“He was a legend,” Merullo said. “The word 'Jigger' you associate it with Jigger Statz. He was a good hitter! He meant one thing, one of the greatest center fielders that ever lived! He must have been something to play with at the time because I never forgot him."

Friday, July 24, 2009

Book Review: Going, Going ... Caught! by Jason Aronoff

"Going, Going ... Caught! - Baseball's great outfield catches as described by those who saw them, 1887-1964"

Jason Aronoff
McFarland Publishing, 2009
266 pages

On the heels of Dewayne Wise's leaping catch during Mark Buehrle's perfect game, it's only appropriate that I present a book detailing the greatest outfield catches in Major League Baseball's history.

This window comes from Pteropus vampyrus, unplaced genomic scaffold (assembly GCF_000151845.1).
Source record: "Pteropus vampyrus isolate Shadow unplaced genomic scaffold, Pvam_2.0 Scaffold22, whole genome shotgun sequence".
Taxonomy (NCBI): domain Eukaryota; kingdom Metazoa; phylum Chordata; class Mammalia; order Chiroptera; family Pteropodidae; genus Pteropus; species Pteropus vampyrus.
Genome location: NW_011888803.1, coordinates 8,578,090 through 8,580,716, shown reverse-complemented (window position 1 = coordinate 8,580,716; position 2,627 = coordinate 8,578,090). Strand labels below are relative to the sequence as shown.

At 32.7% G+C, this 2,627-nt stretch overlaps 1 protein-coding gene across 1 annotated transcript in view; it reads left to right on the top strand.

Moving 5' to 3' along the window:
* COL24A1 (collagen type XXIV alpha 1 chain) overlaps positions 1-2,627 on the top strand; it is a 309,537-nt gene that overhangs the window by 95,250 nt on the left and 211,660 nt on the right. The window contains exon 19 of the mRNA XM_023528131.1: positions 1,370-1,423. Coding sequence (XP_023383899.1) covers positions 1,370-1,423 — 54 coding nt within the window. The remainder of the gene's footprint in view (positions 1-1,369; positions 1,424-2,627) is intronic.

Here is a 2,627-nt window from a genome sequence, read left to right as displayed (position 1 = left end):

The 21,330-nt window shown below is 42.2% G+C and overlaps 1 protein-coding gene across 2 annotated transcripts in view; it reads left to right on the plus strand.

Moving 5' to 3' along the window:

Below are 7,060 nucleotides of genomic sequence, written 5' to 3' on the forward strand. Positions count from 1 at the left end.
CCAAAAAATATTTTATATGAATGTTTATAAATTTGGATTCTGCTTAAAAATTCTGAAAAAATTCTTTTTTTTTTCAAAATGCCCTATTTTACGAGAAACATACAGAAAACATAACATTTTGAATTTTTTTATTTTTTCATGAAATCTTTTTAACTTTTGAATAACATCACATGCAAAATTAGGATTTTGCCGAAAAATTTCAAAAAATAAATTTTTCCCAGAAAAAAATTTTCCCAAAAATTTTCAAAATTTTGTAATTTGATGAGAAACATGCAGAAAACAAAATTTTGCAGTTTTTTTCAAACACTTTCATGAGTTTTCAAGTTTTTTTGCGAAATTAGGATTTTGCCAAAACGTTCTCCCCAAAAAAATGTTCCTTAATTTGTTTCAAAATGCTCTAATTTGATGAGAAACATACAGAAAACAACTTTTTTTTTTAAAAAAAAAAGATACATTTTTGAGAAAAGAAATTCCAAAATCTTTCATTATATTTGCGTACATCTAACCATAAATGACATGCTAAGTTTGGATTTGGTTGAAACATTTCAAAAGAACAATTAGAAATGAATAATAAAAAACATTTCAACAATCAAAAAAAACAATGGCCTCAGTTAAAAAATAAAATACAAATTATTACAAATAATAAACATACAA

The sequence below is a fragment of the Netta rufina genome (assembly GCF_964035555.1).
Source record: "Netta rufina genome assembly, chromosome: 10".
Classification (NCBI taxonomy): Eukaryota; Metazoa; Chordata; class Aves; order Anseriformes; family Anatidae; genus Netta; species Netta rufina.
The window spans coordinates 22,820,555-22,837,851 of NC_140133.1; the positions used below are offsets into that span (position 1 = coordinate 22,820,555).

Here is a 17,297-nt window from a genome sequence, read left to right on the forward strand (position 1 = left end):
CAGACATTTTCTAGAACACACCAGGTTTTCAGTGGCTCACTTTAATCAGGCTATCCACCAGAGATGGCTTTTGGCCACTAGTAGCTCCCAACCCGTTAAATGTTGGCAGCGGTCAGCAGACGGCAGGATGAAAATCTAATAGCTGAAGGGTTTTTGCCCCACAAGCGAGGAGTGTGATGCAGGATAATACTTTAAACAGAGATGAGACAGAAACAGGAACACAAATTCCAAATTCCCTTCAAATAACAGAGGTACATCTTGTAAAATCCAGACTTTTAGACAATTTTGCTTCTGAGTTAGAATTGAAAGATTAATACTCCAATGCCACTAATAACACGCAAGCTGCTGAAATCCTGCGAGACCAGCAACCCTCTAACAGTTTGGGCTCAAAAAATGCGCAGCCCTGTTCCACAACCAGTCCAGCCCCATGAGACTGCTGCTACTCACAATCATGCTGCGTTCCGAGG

"Going, Going ... Caught!" was originally recommended to me by former Brooklyn Dodger outfielder Don Thompson as he attempted to describe Duke Snider's nearly impossible catch of Willie "Puddin Head" Jones' smash in Philadelphia on Memorial Day of 1954. Thompson should know a thing or two about Snider's climb up the wall that day; he was standing next to Snider when he did the seemingly impossible, digging his spikes into the outfield fence after sprinting into the depths of left-center only to throw his glove hand above his head and across his body for the catch as he collided with the wall. While Aronoff provides an illustration recreating the catch, there are no actual photographs of his theatrics available. This goes for about 95% of the other catches mentioned in the book. All we have left of these grabs are the accounts from the sportswriters and players who saw them. These accounts are what make this book special. You are transported back to a time when mass media didn't cover baseball and left you to create your own picture of a great center fielder chasing down a ball that seems way out of his reach.